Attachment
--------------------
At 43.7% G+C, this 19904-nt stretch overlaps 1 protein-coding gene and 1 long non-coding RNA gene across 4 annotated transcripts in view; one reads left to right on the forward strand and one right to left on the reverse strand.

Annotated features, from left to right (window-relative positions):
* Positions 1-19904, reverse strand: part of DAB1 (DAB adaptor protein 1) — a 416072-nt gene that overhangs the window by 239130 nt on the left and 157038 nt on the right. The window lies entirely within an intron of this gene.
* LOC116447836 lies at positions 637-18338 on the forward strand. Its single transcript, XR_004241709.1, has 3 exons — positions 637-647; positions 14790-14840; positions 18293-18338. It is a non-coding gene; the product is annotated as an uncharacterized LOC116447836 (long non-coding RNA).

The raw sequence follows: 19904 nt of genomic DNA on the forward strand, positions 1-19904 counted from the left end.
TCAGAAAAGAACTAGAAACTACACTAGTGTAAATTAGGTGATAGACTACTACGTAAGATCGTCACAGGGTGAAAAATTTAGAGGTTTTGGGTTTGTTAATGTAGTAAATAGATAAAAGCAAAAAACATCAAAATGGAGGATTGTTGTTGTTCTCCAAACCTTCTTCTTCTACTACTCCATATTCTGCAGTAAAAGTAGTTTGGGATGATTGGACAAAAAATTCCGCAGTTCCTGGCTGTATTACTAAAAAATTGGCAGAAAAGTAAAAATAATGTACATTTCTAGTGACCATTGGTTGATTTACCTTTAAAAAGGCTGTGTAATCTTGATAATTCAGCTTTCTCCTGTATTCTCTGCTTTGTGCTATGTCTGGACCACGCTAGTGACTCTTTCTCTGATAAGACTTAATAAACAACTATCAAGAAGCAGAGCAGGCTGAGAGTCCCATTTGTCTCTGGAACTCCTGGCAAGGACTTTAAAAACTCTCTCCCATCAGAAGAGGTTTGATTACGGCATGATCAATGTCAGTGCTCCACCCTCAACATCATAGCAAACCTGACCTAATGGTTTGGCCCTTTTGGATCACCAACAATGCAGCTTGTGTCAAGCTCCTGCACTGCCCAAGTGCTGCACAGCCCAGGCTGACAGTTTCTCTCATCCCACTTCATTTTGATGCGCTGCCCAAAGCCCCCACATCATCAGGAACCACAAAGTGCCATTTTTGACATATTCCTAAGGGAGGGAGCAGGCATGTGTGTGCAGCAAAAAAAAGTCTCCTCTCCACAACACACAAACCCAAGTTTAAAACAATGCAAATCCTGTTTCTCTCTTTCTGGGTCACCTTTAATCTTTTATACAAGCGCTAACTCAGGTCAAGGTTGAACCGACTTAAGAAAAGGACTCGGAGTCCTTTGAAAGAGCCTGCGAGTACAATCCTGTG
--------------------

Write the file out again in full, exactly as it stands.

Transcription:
At 43.7% G+C, this 19904-nt stretch overlaps 1 protein-coding gene and 1 long non-coding RNA gene across 4 annotated transcripts in view; one reads left to right on the forward strand and one right to left on the reverse strand.

Annotated features, from left to right (window-relative positions):
* Positions 1-19904, reverse strand: part of DAB1 (DAB adaptor protein 1) — a 416072-nt gene that overhangs the window by 239130 nt on the left and 157038 nt on the right. The window lies entirely within an intron of this gene.
* LOC116447836 lies at positions 637-18338 on the forward strand. Its single transcript, XR_004241709.1, has 3 exons — positions 637-647; positions 14790-14840; positions 18293-18338. It is a non-coding gene; the product is annotated as an uncharacterized LOC116447836 (long non-coding RNA).

The raw sequence follows: 19904 nt of genomic DNA on the forward strand, positions 1-19904 counted from the left end.
TCAGAAAAGAACTAGAAACTACACTAGTGTAAATTAGGTGATAGACTACTACGTAAGATCGTCACAGGGTGAAAAATTTAGAGGTTTTGGGTTTGTTAATGTAGTAAATAGATAAAAGCAAAAAACATCAAAATGGAGGATTGTTGTTGTTCTCCAAACCTTCTTCTTCTACTACTCCATATTCTGCAGTAAAAGTAGTTTGGGATGATTGGACAAAAAATTCCGCAGTTCCTGGCTGTATTACTAAAAAATTGGCAGAAAAGTAAAAATAATGTACATTTCTAGTGACCATTGGTTGATTTACCTTTAAAAAGGCTGTGTAATCTTGATAATTCAGCTTTCTCCTGTATTCTCTGCTTTGTGCTATGTCTGGACCACGCTAGTGACTCTTTCTCTGATAAGACTTAATAAACAACTATCAAGAAGCAGAGCAGGCTGAGAGTCCCATTTGTCTCTGGAACTCCTGGCAAGGACTTTAAAAACTCTCTCCCATCAGAAGAGGTTTGATTACGGCATGATCAATGTCAGTGCTCCACCCTCAACATCATAGCAAACCTGACCTAATGGTTTGGCCCTTTTGGATCACCAACAATGCAGCTTGTGTCAAGCTCCTGCACTGCCCAAGTGCTGCACAGCCCAGGCTGACAGTTTCTCTCATCCCACTTCATTTTGATGCGCTGCCCAAAGCCCCCACATCATCAGGAACCACAAAGTGCCATTTTTGACATATTCCTAAGGGAGGGAGCAGGCATGTGTGTGCAGCAAAAAAAAGTCTCCTCTCCACAACACACAAACCCAAGTTTAAAACAATGCAAATCCTGTTTCTCTCTTTCTGGGTCACCTTTAATCTTTTATACAAGCGCTAACTCAGGTCAAGGTTGAACCGACTTAAGAAAAGGACTCGGAGTCCTTTGAAAGAGCCTGCGAGTACAATCCTGTG